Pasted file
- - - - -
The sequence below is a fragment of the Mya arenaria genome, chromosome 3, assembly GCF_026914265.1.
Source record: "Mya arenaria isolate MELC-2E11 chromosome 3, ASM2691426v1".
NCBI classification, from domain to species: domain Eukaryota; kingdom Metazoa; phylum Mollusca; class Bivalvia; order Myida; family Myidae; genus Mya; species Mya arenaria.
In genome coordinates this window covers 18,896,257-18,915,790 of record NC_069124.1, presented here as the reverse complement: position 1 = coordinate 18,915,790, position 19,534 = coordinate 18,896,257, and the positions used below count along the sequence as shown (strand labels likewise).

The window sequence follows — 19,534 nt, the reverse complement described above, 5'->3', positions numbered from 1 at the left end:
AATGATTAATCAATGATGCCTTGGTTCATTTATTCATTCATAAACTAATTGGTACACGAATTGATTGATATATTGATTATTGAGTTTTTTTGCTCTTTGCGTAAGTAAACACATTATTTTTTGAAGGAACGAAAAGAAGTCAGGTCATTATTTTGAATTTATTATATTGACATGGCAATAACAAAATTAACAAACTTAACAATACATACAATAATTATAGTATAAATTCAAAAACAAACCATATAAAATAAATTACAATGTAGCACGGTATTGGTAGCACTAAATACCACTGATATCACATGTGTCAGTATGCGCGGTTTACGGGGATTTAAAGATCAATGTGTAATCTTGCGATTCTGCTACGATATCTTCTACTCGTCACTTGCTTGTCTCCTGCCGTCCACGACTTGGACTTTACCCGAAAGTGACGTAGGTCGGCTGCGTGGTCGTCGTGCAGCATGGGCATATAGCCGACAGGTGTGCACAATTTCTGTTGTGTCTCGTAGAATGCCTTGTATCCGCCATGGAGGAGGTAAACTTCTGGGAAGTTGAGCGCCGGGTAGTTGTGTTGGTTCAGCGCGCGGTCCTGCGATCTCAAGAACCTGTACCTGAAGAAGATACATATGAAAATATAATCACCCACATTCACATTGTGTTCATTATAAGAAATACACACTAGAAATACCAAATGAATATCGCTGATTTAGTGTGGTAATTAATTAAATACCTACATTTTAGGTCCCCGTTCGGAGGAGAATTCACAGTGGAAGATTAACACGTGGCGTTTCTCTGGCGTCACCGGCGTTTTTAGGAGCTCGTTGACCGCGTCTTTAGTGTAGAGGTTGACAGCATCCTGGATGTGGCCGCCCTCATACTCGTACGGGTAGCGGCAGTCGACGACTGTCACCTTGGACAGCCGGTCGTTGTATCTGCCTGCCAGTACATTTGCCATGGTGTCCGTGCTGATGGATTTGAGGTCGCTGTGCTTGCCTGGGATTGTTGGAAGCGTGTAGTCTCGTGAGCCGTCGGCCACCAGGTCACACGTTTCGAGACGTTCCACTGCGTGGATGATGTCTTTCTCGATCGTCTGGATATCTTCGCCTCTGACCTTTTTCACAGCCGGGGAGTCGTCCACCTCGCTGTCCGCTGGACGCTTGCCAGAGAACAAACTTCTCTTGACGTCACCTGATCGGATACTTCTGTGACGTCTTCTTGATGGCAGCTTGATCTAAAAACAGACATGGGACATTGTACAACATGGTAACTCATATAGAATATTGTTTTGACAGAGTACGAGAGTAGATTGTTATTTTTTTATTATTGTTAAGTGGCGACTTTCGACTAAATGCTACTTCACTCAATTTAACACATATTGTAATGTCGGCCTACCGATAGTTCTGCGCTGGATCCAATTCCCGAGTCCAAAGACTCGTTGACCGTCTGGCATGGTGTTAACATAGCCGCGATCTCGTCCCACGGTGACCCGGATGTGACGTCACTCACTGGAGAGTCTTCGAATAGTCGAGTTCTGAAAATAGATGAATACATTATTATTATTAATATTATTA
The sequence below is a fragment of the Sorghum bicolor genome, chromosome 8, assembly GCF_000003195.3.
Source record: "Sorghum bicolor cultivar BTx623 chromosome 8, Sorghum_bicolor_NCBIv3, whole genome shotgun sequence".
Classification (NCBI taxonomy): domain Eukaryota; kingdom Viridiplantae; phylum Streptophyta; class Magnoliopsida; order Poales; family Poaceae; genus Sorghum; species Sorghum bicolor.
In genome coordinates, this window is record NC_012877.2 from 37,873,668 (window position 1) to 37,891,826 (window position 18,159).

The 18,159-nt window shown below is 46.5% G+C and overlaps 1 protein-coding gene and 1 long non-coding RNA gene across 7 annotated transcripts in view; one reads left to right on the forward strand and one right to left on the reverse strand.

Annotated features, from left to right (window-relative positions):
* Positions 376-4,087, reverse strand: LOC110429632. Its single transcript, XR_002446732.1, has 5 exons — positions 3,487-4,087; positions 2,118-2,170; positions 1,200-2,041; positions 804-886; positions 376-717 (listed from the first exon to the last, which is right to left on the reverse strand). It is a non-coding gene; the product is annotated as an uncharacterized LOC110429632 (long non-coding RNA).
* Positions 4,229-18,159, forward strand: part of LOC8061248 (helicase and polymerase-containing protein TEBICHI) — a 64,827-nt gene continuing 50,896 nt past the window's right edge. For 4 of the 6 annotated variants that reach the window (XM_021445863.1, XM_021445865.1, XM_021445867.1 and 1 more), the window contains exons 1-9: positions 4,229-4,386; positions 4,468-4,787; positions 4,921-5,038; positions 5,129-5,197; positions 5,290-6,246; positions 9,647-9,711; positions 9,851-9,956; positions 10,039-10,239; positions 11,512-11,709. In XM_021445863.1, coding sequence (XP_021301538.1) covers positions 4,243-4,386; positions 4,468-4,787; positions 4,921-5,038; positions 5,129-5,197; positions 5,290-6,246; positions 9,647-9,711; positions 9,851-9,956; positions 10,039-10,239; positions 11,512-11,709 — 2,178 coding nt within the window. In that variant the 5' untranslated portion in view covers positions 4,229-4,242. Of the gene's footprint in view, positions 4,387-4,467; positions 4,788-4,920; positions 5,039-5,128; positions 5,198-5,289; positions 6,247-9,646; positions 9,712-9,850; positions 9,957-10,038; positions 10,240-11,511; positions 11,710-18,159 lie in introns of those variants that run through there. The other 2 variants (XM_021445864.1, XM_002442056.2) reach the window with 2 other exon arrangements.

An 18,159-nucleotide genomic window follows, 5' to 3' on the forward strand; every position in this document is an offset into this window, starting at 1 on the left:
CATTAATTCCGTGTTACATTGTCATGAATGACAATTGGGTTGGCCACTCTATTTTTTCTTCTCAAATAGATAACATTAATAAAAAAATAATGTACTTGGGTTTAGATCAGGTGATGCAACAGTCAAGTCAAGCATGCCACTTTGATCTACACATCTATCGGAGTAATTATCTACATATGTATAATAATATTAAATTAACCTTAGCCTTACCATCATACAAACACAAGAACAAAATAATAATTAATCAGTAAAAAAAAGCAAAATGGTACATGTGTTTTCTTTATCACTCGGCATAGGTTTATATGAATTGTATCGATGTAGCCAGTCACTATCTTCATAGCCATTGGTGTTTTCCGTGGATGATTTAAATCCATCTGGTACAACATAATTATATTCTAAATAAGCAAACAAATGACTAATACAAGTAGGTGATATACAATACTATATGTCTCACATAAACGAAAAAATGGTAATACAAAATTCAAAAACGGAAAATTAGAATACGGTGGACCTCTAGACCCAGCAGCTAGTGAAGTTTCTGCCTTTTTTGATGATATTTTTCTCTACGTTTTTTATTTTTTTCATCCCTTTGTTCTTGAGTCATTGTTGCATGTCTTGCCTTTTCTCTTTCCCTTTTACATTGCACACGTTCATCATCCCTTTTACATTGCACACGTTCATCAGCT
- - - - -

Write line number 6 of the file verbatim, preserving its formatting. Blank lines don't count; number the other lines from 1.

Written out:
AATGATTAATCAATGATGCCTTGGTTCATTTATTCATTCATAAACTAATTGGTACACGAATTGATTGATATATTGATTATTGAGTTTTTTTGCTCTTTGCGTAAGTAAACACATTATTTTTTGAAGGAACGAAAAGAAGTCAGGTCATTATTTTGAATTTATTATATTGACATGGCAATAACAAAATTAACAAACTTAACAATACATACAATAATTATAGTATAAATTCAAAAACAAACCATATAAAATAAATTACAATGTAGCACGGTATTGGTAGCACTAAATACCACTGATATCACATGTGTCAGTATGCGCGGTTTACGGGGATTTAAAGATCAATGTGTAATCTTGCGATTCTGCTACGATATCTTCTACTCGTCACTTGCTTGTCTCCTGCCGTCCACGACTTGGACTTTACCCGAAAGTGACGTAGGTCGGCTGCGTGGTCGTCGTGCAGCATGGGCATATAGCCGACAGGTGTGCACAATTTCTGTTGTGTCTCGTAGAATGCCTTGTATCCGCCATGGAGGAGGTAAACTTCTGGGAAGTTGAGCGCCGGGTAGTTGTGTTGGTTCAGCGCGCGGTCCTGCGATCTCAAGAACCTGTACCTGAAGAAGATACATATGAAAATATAATCACCCACATTCACATTGTGTTCATTATAAGAAATACACACTAGAAATACCAAATGAATATCGCTGATTTAGTGTGGTAATTAATTAAATACCTACATTTTAGGTCCCCGTTCGGAGGAGAATTCACAGTGGAAGATTAACACGTGGCGTTTCTCTGGCGTCACCGGCGTTTTTAGGAGCTCGTTGACCGCGTCTTTAGTGTAGAGGTTGACAGCATCCTGGATGTGGCCGCCCTCATACTCGTACGGGTAGCGGCAGTCGACGACTGTCACCTTGGACAGCCGGTCGTTGTATCTGCCTGCCAGTACATTTGCCATGGTGTCCGTGCTGATGGATTTGAGGTCGCTGTGCTTGCCTGGGATTGTTGGAAGCGTGTAGTCTCGTGAGCCGTCGGCCACCAGGTCACACGTTTCGAGACGTTCCACTGCGTGGATGATGTCTTTCTCGATCGTCTGGATATCTTCGCCTCTGACCTTTTTCACAGCCGGGGAGTCGTCCACCTCGCTGTCCGCTGGACGCTTGCCAGAGAACAAACTTCTCTTGACGTCACCTGATCGGATACTTCTGTGACGTCTTCTTGATGGCAGCTTGATCTAAAAACAGACATGGGACATTGTACAACATGGTAACTCATATAGAATATTGTTTTGACAGAGTACGAGAGTAGATTGTTATTTTTTTATTATTGTTAAGTGGCGACTTTCGACTAAATGCTACTTCACTCAATTTAACACATATTGTAATGTCGGCCTACCGATAGTTCTGCGCTGGATCCAATTCCCGAGTCCAAAGACTCGTTGACCGTCTGGCATGGTGTTAACATAGCCGCGATCTCGTCCCACGGTGACCCGGATGTGACGTCACTCACTGGAGAGTCTTCGAATAGTCGAGTTCTGAAAATAGATGAATACATTATTATTATTAATATTATTA